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Fed Should Cut Rates Immediately at Trader’s Narrative

Fed Should Cut Rates Immediately

No, I don’t want the Fed to cut rates because that would give a hyper boost to the stock market. And no, I’m not calling for rate cuts because of the housing market, the sub-prime meltdown or the subsequent shutdown of the collateralized debt market.

Rather, I believe the Fed should cut rates immediately because that’s what the market has been trying to tell it for too long.

Take a look at the chart below. It compares the 90 day treasury rate (black) to the Fed funds rate (blue). As you can see, the Fed funds rate follows the market set short term rate.

But the Fed got out of step with the bond market sometime this spring. As the rate fell, the gap between the two became more and more obvious. The two have not been this out of step in a long time.

The collective vote of the market is loud and clear. No committee, no matter how esteemed and knowledgeable, can know as much as a diverse and free market.

So this is my crazy call: the Fed will (or rather should) cut rates sooner rather than later.

fed reserve should cut rates.png

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10 Responses to “Fed Should Cut Rates Immediately”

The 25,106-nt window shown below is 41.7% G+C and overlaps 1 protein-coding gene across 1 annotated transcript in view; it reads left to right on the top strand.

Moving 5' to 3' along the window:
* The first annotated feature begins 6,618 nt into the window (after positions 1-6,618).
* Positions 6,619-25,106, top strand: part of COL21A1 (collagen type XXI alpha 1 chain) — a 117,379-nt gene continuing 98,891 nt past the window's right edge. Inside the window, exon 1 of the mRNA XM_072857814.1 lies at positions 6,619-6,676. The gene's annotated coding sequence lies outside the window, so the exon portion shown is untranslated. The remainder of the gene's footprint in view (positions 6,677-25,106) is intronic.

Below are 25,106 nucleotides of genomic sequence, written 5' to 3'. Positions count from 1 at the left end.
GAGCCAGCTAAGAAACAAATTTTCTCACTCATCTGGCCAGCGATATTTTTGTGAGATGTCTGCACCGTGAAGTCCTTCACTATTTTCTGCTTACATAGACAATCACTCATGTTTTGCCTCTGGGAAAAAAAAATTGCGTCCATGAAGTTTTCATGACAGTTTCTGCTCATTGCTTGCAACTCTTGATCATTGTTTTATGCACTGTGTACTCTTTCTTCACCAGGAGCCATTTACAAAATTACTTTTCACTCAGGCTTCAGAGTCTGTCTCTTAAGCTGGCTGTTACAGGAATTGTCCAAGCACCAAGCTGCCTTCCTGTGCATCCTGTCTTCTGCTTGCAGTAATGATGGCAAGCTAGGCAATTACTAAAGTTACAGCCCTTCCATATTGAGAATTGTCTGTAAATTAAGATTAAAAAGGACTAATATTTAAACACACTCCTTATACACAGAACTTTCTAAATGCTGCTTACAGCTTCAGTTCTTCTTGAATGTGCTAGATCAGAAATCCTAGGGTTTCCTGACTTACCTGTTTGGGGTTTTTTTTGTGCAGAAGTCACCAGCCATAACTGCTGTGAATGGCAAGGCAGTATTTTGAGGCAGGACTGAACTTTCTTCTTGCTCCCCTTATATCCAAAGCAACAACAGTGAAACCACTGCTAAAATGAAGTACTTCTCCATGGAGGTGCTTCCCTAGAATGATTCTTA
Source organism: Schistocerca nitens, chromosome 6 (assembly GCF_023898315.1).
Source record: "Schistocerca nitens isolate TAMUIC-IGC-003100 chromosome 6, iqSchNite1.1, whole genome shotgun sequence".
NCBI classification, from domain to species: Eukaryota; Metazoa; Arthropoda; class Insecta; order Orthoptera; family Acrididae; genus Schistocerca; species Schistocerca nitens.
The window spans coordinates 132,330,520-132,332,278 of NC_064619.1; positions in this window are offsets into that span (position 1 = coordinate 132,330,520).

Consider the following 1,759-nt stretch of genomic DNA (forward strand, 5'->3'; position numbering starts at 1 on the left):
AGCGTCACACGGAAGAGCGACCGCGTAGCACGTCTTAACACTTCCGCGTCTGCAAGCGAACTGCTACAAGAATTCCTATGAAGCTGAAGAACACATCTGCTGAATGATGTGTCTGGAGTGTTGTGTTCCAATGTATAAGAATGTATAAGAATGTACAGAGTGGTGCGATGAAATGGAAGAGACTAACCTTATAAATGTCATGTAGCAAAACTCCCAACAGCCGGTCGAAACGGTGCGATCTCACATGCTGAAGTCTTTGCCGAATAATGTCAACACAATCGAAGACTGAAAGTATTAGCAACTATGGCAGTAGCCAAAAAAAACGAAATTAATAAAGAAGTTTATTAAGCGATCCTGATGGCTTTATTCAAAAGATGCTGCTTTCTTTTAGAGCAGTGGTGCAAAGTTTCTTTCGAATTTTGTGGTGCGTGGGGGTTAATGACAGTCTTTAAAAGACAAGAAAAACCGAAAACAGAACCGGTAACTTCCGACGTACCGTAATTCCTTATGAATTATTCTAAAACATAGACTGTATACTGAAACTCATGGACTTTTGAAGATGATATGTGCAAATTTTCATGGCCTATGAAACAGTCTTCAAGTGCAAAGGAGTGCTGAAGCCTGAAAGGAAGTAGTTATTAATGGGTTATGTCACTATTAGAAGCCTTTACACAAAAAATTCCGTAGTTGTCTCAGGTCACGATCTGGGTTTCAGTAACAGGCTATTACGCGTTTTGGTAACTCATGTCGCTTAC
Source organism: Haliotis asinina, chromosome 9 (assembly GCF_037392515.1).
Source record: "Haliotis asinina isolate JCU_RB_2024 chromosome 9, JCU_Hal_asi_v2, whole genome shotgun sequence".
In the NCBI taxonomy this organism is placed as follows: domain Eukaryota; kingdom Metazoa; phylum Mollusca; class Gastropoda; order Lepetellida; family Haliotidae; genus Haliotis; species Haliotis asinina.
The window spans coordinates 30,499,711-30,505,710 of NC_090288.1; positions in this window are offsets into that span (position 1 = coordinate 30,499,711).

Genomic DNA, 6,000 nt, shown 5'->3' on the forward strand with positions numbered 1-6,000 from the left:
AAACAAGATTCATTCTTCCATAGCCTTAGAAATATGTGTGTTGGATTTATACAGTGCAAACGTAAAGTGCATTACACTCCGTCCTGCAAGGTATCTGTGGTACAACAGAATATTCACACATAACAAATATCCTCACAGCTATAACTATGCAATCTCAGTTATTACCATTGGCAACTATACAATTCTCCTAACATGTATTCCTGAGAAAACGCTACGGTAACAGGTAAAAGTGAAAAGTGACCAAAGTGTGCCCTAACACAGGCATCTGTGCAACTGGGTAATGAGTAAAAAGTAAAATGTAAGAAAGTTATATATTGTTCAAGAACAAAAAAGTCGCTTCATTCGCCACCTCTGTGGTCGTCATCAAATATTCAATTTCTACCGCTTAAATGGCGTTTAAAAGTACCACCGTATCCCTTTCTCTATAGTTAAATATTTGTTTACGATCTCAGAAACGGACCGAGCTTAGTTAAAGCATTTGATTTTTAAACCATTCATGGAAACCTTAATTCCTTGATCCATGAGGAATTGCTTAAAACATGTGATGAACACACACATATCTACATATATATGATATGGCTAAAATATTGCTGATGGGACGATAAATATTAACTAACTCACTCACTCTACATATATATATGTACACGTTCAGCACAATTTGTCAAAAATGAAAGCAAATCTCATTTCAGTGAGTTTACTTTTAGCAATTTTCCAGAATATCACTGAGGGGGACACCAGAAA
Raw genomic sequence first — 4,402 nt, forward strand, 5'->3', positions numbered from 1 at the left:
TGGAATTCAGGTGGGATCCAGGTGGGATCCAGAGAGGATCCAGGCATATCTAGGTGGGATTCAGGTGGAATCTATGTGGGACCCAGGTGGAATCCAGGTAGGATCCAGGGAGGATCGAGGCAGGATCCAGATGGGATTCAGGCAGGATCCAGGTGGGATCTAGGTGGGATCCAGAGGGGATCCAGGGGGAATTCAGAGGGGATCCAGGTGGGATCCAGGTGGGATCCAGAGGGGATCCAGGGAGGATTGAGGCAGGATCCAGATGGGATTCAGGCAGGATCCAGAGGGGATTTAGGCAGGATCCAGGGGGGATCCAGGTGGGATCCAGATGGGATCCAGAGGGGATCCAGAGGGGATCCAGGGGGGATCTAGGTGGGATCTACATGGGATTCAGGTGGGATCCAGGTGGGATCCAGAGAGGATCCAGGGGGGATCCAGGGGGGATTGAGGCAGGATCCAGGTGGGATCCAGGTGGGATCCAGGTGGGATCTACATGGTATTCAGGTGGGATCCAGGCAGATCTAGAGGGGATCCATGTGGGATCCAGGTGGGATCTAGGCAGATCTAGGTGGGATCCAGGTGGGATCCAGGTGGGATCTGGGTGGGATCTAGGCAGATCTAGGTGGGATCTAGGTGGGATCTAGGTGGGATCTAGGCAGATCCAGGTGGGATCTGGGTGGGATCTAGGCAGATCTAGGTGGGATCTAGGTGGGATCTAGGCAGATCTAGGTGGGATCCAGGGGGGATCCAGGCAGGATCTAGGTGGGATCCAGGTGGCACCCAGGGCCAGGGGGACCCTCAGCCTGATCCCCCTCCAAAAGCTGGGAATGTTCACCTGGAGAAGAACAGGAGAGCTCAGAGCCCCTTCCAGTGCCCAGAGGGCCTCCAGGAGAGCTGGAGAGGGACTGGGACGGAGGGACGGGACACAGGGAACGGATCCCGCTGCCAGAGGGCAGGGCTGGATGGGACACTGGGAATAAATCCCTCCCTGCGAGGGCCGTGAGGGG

1. 1 David Merkel

    Back in late 2006, I suggested that the FOMC was on hold for 2007, which at that point, was an out-ot-consensus view. I still think the FOMC is on hold. The Bernanke put, if there is one, has a much lower strike than the Greenspan put. He also does not rein in the hawks at the FOMC, as Greenspan did.

    Cutting rates here would lead the dollar to fall, and inflation to rise. I doubt that it would help the markets much… you’d get a series of failing rallies, kind of like the 2000-2002 experience.

  2. 2 Babak

    David, it would probably nuke the $ but what I can’t get past is that the bond market is clearly begging for a cut here. How do you interpret the bond action? or does it not have any significance?

  3. 3 David Merkel

    Babak, the bond market is in a flight to quality and simplicity. Yields for high grade debt have been falling, while yields for moderate (BBB) and junk grade debt have been rising. The yield curve has shifted to reflect a sooner likelihood of a rate cut, but we saw that earlier in this cycle as well, and it didn’t happen.

    There is real significance to this, even if I don’t think the FOMC is going to loosen in 2007. Credit risk is getting repriced to levels that reflect the true risks taken on. Projects that don’t deserve financing are getting pulled, or taken down by investment banks that guaranteed financing commitments. The investment banks have pulled in their horns, and most parties have reduced risk tolerance for now. That may shift if there are no defaults in the near term… lenders will gain confidence, and the game might begin anew.

  1. 1 Hell Freezes Over, Pigs Fly & I Agree With Cramer
  2. 2 Financial Liquidity Injection: Better Late Than Never
  3. 3 Bond Market Screaming For Rate Cut - Fed Listening?
  4. 4 FOMC Rate Cut September 18th 2007
  5. 5 Why Today’s Rate Cut Isn’t Enough
  6. 6 Federal Reserve Still Behind The Curve
  7. 7 Bond Market & Fed Funds Rate Together Again, Finally

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